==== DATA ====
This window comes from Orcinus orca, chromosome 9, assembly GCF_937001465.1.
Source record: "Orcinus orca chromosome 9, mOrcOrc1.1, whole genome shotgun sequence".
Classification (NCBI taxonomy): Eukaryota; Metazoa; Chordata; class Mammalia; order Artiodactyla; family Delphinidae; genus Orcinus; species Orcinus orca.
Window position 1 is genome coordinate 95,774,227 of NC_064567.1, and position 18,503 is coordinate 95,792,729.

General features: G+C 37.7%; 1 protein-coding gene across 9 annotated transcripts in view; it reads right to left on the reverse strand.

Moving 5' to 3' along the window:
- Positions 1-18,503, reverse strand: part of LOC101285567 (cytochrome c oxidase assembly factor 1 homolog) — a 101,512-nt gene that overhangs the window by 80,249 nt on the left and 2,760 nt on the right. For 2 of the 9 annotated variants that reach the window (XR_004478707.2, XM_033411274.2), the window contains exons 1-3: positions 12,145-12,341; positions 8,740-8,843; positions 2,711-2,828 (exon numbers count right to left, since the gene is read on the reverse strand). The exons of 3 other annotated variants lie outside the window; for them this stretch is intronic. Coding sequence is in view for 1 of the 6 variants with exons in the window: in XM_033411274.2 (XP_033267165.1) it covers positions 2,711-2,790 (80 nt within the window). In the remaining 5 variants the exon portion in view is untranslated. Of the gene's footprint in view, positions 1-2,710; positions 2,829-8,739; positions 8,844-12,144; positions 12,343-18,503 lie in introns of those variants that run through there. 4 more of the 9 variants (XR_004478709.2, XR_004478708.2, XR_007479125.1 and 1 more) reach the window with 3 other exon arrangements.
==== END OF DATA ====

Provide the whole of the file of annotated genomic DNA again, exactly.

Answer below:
This window comes from Orcinus orca, chromosome 9, assembly GCF_937001465.1.
Source record: "Orcinus orca chromosome 9, mOrcOrc1.1, whole genome shotgun sequence".
Classification (NCBI taxonomy): Eukaryota; Metazoa; Chordata; class Mammalia; order Artiodactyla; family Delphinidae; genus Orcinus; species Orcinus orca.
Window position 1 is genome coordinate 95,774,227 of NC_064567.1, and position 18,503 is coordinate 95,792,729.

General features: G+C 37.7%; 1 protein-coding gene across 9 annotated transcripts in view; it reads right to left on the reverse strand.

Moving 5' to 3' along the window:
- Positions 1-18,503, reverse strand: part of LOC101285567 (cytochrome c oxidase assembly factor 1 homolog) — a 101,512-nt gene that overhangs the window by 80,249 nt on the left and 2,760 nt on the right. For 2 of the 9 annotated variants that reach the window (XR_004478707.2, XM_033411274.2), the window contains exons 1-3: positions 12,145-12,341; positions 8,740-8,843; positions 2,711-2,828 (exon numbers count right to left, since the gene is read on the reverse strand). The exons of 3 other annotated variants lie outside the window; for them this stretch is intronic. Coding sequence is in view for 1 of the 6 variants with exons in the window: in XM_033411274.2 (XP_033267165.1) it covers positions 2,711-2,790 (80 nt within the window). In the remaining 5 variants the exon portion in view is untranslated. Of the gene's footprint in view, positions 1-2,710; positions 2,829-8,739; positions 8,844-12,144; positions 12,343-18,503 lie in introns of those variants that run through there. 4 more of the 9 variants (XR_004478709.2, XR_004478708.2, XR_007479125.1 and 1 more) reach the window with 3 other exon arrangements.